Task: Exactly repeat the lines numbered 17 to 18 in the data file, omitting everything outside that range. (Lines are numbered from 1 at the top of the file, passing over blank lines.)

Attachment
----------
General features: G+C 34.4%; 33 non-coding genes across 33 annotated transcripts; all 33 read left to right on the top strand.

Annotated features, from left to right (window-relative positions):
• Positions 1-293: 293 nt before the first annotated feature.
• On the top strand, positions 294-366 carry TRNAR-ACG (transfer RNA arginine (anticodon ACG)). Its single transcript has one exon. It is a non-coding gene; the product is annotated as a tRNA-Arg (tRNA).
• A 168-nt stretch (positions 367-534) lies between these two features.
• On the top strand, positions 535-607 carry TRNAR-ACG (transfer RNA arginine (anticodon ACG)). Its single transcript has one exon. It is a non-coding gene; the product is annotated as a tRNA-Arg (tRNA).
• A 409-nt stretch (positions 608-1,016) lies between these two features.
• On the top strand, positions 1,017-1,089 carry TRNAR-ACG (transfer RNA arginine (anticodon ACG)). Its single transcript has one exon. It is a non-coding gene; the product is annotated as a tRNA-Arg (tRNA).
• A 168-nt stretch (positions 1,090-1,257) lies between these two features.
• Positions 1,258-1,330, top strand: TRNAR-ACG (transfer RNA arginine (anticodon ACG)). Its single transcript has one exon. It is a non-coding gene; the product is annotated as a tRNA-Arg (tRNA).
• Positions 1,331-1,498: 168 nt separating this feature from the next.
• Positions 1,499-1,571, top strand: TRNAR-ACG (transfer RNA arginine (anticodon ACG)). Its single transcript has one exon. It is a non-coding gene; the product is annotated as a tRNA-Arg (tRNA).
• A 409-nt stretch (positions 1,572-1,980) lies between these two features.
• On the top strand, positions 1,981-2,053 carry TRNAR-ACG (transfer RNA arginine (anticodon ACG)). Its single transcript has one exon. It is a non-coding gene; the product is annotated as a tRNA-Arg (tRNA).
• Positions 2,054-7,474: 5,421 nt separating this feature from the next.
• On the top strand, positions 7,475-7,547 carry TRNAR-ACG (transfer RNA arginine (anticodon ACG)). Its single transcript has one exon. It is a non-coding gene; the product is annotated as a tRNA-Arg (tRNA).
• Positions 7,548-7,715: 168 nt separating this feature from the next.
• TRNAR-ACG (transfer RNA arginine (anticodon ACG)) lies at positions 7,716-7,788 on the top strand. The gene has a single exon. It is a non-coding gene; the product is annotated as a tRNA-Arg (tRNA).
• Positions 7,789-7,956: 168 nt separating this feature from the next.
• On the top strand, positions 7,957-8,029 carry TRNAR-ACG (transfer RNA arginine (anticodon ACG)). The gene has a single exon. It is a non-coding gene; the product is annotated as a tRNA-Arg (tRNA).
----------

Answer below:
• Positions 7,548-7,715: 168 nt separating this feature from the next.
• TRNAR-ACG (transfer RNA arginine (anticodon ACG)) lies at positions 7,716-7,788 on the top strand. The gene has a single exon. It is a non-coding gene; the product is annotated as a tRNA-Arg (tRNA).